Science fiction has always been a critical medium, a chance for cultural commentators to expose the fears and hypocrisies of the mainstream. Cahiers du Cinema lauded the cautionary tale, The Day the Earth Stood Still (1951), which was released during the first stages of the Cold War, for its ‘moral relativism’. Most recently, Pixar’s Wall.E demonstrates evidence of a ‘green’ agenda and warns of the consequences of selfish consumerism. As Roger Ebert commented in the Chicago Sun Times, “Wall.E involves ideas…and a little thought that might be especially stimulating for younger viewers.” Conservative commentators, however, such as Sharon Coffin of the National Review, complained that her children were “bombarded by leftist propaganda”. Yet the films of 70s went further than a general liberal view, where the distrust of authorities that had developed during 60s protests was upheld and blasted into outer space. The deceitful Hal 9000 represents the establishment and our own fear of the technology that propels us as a species. Hal 9000 and other robotic creations, such as Ash the ruthless scientist in Alien, present a moral manipulation of man by machinery, usually on behalf of a greater evil.
There are similar warnings of the responsibility of technology through most sci-fi blockbusters from Terminator (1984) to Jurassic Park (1993), but in space, where the air you breathe is dependent on life support, any rebellion takes on a subversive, self-destructive quality. In Solaris, Kelvin’s dead wife Hari, a hallucination caused by the exploration of a mysterious planet, is doomed to kill herself repeatedly. A combination of Kelvin’s inner psyche and unknown forces, Hari’s fate discloses the dangers of space exploration and the ugly truth that is uncovered about ourselves in the process. These films of extraterrestrial alienation are meditative observations on what it is that makes us human. The final frontier is not another galaxy, but the outreaches of our eternally curious minds. Alone in his outpost, Sam is about to make a grim discovery which will give him a new perspective on his life. As a genre film, Moon could easily fit into the 70s catalogue. Its special effects and model work, filmed at Shepperton studios on a $5 million budget, is particularly reminiscent of the era. However, it’s the concession to the genre’s philosophy that elevates this small story to the level of a minor classic. It riffs on the familiar themes of a dystopian future - manipulation by higher forces, the dehumanisation of the individual and the depiction of emotional solitude. Sam may not know it, along with the doomed crewmembers of the Nostromo, Dark Star and the Discovery One, but he is just another part of cinema’s grand experiment, a cultural guinea pig to test the limits of this entity we call human.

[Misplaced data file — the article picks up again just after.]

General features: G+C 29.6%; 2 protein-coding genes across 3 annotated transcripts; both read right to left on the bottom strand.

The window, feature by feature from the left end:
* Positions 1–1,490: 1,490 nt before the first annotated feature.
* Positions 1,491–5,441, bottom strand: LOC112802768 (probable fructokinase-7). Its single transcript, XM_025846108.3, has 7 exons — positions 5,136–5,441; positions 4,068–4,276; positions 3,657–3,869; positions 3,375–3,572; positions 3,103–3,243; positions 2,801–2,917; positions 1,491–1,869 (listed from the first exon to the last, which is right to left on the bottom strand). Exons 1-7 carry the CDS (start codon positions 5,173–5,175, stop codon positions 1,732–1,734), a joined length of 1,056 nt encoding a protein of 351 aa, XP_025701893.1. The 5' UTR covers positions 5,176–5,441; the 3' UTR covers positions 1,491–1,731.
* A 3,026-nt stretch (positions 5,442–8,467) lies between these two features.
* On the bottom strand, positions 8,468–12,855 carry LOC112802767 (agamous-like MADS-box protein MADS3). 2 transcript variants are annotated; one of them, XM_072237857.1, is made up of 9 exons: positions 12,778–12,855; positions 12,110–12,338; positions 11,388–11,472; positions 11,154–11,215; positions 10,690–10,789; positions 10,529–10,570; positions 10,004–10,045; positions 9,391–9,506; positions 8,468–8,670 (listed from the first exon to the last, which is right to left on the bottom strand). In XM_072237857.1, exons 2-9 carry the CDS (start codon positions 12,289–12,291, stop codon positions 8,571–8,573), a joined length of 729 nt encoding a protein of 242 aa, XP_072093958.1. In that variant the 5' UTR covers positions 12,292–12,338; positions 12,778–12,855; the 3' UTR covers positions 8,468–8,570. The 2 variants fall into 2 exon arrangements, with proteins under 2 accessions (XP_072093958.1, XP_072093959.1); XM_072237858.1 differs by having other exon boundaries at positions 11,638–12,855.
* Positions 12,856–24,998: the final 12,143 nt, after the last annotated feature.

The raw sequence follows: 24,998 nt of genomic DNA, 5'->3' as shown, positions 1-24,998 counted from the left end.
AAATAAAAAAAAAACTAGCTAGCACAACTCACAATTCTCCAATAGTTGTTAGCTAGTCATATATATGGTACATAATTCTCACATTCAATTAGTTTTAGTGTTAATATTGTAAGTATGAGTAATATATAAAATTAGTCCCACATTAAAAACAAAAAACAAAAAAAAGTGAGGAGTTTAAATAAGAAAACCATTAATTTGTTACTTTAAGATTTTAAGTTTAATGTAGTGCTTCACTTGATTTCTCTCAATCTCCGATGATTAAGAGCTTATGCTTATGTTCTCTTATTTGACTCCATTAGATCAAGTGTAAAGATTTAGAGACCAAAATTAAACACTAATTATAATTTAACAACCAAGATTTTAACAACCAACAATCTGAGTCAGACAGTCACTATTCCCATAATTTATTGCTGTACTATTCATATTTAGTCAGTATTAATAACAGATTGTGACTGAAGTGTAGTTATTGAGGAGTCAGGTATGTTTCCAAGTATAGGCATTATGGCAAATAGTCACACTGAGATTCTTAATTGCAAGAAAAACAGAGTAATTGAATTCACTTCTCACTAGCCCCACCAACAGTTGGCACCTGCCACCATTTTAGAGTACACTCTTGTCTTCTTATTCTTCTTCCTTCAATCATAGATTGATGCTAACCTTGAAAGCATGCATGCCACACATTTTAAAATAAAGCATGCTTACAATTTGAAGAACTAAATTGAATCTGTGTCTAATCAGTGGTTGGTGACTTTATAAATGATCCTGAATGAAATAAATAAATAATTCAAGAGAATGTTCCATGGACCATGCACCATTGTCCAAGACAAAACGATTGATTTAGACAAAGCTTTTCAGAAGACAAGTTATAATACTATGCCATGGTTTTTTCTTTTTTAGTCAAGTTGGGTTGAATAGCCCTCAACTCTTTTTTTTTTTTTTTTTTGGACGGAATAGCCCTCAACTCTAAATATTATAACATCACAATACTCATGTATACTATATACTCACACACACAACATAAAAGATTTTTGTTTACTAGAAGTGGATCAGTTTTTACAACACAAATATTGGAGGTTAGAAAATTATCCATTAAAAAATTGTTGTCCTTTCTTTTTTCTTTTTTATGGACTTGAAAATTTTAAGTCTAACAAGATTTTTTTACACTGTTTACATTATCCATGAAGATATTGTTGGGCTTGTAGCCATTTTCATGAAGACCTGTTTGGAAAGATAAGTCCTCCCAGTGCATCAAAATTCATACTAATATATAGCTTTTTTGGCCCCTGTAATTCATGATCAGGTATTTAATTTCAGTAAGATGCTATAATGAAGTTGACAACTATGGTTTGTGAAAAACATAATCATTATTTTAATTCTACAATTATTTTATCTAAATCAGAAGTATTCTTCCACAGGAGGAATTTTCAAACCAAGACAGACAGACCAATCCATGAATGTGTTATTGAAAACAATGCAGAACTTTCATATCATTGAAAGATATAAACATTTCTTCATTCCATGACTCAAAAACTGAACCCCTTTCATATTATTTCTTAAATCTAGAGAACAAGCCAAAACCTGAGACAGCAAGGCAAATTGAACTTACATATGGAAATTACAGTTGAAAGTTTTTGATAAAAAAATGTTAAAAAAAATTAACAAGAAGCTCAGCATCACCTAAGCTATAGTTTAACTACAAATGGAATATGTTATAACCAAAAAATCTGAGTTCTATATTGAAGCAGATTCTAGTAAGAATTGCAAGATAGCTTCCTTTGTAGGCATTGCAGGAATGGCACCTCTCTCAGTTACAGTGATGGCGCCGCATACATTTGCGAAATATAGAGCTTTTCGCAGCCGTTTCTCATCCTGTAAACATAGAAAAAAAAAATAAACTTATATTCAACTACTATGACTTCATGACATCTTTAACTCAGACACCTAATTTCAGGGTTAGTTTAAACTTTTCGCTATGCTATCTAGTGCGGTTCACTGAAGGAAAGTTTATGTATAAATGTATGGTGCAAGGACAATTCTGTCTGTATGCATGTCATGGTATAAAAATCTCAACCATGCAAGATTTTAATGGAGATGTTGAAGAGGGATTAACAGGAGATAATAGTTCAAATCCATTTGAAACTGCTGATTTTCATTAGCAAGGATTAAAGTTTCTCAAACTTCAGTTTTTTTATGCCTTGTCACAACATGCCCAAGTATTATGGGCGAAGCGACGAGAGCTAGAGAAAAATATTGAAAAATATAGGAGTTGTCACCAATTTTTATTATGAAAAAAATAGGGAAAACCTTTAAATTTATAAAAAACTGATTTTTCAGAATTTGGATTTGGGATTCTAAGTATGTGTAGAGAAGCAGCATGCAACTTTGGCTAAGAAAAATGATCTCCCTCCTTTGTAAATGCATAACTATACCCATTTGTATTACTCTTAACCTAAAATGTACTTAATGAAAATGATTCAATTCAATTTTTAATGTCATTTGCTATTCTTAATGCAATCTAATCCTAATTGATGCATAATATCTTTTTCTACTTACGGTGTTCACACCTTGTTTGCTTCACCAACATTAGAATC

Emma Lennox, freelance journalist for Glasgow Film Theatre